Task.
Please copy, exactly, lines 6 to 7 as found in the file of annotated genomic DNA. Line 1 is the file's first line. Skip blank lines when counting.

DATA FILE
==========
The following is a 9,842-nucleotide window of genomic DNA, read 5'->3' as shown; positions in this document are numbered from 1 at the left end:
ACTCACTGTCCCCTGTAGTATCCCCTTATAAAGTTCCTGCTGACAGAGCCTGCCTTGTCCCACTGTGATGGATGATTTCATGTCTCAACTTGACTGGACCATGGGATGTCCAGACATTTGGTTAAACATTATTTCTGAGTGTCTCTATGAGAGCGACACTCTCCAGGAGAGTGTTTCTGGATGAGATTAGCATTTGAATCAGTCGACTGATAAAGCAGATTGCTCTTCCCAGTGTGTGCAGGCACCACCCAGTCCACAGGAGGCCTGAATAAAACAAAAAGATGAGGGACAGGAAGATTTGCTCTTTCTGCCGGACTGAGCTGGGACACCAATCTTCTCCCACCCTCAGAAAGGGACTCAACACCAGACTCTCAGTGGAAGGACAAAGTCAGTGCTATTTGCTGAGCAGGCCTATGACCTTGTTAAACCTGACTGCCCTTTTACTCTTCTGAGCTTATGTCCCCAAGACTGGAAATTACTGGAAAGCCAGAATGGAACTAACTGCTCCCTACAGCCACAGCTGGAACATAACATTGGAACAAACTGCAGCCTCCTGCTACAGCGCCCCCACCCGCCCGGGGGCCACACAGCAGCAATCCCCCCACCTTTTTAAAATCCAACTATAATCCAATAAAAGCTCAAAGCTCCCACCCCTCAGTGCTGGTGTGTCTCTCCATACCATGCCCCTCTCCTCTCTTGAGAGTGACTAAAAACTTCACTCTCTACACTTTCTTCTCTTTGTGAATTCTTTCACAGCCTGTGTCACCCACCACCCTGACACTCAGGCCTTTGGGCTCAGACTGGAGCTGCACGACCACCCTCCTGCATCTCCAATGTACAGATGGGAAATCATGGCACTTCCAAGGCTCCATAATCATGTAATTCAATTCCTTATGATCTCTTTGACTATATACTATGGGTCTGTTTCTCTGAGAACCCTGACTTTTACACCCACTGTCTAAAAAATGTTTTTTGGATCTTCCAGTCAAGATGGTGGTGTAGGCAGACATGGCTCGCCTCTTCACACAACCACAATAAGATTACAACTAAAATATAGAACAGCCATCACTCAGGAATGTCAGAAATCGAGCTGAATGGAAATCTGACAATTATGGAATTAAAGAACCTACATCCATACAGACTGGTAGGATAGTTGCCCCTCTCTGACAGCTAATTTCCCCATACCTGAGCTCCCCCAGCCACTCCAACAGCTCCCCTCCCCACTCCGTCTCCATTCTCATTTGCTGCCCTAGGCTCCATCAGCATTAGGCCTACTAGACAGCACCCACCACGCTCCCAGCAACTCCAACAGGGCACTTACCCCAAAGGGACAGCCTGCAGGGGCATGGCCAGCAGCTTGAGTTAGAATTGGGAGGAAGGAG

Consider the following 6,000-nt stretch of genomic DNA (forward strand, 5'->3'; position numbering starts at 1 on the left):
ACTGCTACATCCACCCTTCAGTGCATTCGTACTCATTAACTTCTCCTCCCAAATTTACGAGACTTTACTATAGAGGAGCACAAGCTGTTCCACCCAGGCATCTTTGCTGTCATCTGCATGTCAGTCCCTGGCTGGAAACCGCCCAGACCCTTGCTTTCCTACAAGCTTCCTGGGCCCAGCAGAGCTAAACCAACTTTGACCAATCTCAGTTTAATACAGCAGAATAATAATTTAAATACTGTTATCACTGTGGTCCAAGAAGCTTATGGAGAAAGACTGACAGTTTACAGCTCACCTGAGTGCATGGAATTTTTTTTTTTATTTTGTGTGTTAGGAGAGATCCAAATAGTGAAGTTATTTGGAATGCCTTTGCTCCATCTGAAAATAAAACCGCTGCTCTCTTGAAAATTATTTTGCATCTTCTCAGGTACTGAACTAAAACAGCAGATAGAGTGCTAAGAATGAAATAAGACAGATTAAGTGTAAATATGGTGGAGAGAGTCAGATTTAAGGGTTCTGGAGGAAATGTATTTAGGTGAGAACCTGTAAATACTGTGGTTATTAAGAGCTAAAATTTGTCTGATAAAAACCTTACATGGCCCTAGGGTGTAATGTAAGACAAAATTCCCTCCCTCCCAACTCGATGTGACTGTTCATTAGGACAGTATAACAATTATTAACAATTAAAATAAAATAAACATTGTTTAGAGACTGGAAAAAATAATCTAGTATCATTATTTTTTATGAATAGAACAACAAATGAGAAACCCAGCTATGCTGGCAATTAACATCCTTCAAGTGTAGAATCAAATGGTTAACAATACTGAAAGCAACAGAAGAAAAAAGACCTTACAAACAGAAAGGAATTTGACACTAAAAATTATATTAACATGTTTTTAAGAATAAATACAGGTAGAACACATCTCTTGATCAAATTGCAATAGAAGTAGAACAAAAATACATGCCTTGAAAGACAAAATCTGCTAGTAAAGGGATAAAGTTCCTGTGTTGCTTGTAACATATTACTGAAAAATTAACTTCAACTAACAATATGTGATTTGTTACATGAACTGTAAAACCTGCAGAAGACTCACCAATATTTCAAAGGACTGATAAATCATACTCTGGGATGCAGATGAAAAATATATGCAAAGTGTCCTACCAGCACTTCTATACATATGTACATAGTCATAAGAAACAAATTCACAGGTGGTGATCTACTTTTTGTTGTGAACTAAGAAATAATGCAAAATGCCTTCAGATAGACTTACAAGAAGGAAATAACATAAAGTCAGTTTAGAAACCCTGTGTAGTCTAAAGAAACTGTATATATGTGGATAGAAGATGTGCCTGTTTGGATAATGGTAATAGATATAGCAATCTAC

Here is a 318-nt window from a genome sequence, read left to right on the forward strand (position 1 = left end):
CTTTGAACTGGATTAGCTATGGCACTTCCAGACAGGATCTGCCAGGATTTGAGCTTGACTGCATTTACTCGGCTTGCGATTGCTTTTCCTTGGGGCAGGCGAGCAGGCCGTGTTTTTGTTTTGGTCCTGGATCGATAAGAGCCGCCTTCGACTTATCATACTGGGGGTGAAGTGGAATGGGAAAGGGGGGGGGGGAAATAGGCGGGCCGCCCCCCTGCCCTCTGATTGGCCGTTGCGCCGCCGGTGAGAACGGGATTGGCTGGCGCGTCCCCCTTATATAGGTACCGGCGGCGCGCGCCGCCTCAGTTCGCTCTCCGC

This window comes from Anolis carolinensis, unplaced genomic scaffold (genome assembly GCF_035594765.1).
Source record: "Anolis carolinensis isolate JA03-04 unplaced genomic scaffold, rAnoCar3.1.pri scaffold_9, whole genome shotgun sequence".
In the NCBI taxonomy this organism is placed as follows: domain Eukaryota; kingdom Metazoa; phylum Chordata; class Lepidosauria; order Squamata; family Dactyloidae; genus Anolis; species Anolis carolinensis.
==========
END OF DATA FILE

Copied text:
CTTTGAACTGGATTAGCTATGGCACTTCCAGACAGGATCTGCCAGGATTTGAGCTTGACTGCATTTACTCGGCTTGCGATTGCTTTTCCTTGGGGCAGGCGAGCAGGCCGTGTTTTTGTTTTGGTCCTGGATCGATAAGAGCCGCCTTCGACTTATCATACTGGGGGTGAAGTGGAATGGGAAAGGGGGGGGGGGAAATAGGCGGGCCGCCCCCCTGCCCTCTGATTGGCCGTTGCGCCGCCGGTGAGAACGGGATTGGCTGGCGCGTCCCCCTTATATAGGTACCGGCGGCGCGCGCCGCCTCAGTTCGCTCTCCGC

This window comes from Anolis carolinensis, unplaced genomic scaffold (genome assembly GCF_035594765.1).